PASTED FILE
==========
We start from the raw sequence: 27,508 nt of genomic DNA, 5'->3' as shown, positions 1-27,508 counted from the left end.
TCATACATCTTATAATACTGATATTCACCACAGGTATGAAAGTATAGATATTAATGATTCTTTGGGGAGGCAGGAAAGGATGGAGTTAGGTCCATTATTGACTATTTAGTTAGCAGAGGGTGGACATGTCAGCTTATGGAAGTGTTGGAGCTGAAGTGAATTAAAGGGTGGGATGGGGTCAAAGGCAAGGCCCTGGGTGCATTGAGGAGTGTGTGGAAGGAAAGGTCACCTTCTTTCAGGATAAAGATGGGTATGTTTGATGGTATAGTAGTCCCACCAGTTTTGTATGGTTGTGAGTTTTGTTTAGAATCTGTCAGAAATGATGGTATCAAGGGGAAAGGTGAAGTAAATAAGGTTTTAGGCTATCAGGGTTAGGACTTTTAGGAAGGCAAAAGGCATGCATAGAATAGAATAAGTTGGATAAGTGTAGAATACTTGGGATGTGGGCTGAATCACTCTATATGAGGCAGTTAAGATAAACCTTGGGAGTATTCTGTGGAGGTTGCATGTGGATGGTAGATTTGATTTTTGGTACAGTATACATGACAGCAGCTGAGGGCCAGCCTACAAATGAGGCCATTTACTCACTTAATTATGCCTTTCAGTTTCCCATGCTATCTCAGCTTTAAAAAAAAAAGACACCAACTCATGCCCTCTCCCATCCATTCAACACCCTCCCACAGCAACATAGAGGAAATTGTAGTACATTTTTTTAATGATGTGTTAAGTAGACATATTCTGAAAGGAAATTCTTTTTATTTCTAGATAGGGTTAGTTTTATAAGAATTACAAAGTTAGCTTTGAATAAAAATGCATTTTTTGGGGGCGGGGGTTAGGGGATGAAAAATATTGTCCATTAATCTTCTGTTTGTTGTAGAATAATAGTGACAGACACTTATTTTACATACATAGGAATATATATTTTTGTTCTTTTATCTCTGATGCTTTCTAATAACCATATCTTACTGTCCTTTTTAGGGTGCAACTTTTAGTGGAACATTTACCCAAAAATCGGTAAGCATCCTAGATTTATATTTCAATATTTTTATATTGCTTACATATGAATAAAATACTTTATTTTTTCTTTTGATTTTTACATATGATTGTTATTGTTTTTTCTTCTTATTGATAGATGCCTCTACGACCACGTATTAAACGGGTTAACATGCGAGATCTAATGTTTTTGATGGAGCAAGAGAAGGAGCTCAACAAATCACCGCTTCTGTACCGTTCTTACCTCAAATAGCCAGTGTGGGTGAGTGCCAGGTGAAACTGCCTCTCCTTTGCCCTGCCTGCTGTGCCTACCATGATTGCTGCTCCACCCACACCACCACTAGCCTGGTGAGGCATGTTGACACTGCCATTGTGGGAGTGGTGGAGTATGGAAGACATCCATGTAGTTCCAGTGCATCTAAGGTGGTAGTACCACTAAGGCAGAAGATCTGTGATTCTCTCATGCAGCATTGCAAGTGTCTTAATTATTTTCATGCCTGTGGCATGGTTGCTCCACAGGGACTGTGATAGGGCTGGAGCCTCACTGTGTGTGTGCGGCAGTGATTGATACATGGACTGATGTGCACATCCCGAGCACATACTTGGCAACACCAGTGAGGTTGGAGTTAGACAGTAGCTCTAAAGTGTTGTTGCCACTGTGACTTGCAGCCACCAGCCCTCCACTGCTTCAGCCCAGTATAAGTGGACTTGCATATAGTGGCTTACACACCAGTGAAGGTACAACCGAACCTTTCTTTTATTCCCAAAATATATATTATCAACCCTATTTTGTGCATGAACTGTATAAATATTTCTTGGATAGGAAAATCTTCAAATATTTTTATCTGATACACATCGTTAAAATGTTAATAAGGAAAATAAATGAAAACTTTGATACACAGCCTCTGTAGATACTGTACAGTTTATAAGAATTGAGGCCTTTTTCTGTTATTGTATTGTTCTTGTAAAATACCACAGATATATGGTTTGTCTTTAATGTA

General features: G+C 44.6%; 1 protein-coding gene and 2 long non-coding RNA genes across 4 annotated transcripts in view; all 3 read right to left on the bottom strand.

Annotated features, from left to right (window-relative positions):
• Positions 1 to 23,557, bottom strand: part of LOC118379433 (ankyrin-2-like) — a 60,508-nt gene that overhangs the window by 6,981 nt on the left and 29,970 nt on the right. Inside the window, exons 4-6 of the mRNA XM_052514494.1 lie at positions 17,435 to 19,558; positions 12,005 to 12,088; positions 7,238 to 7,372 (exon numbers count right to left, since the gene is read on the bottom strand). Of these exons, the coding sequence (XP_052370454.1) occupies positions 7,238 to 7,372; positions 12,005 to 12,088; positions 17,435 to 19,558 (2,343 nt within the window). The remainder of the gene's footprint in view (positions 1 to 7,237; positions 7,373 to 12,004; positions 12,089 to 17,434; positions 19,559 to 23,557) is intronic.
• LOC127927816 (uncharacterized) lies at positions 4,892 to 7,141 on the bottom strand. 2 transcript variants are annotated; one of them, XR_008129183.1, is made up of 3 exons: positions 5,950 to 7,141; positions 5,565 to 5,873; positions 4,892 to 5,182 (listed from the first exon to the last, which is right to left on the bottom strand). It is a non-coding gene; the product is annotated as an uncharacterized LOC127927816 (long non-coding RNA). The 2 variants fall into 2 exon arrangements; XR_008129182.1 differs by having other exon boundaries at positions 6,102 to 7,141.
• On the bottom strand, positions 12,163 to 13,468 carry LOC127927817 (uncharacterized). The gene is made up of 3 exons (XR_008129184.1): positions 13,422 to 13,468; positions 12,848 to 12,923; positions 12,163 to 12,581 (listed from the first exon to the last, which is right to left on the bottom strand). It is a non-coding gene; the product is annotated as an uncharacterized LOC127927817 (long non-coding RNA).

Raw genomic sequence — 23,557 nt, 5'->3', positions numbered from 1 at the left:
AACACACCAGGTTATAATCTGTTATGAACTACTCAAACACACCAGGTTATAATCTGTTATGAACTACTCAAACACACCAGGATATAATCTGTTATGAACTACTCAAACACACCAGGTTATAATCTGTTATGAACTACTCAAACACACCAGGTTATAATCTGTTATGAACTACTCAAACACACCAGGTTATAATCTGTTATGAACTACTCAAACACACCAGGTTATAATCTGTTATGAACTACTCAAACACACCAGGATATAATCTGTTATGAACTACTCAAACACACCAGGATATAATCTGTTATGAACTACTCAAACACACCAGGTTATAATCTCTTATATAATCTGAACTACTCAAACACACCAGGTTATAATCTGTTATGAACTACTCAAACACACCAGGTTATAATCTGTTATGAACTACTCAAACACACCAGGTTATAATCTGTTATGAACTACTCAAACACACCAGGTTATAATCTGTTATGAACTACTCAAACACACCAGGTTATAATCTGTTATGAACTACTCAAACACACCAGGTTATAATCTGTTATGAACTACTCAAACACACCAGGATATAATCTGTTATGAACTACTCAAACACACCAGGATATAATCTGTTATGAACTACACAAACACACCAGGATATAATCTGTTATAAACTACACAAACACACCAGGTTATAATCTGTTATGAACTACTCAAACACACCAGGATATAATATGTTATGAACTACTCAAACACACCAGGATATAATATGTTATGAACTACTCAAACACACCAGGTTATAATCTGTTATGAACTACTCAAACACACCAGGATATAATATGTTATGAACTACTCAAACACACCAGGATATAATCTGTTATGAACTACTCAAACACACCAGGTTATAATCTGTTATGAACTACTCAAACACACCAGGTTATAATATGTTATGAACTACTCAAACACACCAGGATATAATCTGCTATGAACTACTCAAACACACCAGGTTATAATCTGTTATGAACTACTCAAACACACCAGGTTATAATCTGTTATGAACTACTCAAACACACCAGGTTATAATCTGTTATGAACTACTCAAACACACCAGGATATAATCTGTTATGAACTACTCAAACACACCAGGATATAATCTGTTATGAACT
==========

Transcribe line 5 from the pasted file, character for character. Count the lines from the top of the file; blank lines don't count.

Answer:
• Positions 1 to 23,557, bottom strand: part of LOC118379433 (ankyrin-2-like) — a 60,508-nt gene that overhangs the window by 6,981 nt on the left and 29,970 nt on the right. Inside the window, exons 4-6 of the mRNA XM_052514494.1 lie at positions 17,435 to 19,558; positions 12,005 to 12,088; positions 7,238 to 7,372 (exon numbers count right to left, since the gene is read on the bottom strand). Of these exons, the coding sequence (XP_052370454.1) occupies positions 7,238 to 7,372; positions 12,005 to 12,088; positions 17,435 to 19,558 (2,343 nt within the window). The remainder of the gene's footprint in view (positions 1 to 7,237; positions 7,373 to 12,004; positions 12,089 to 17,434; positions 19,559 to 23,557) is intronic.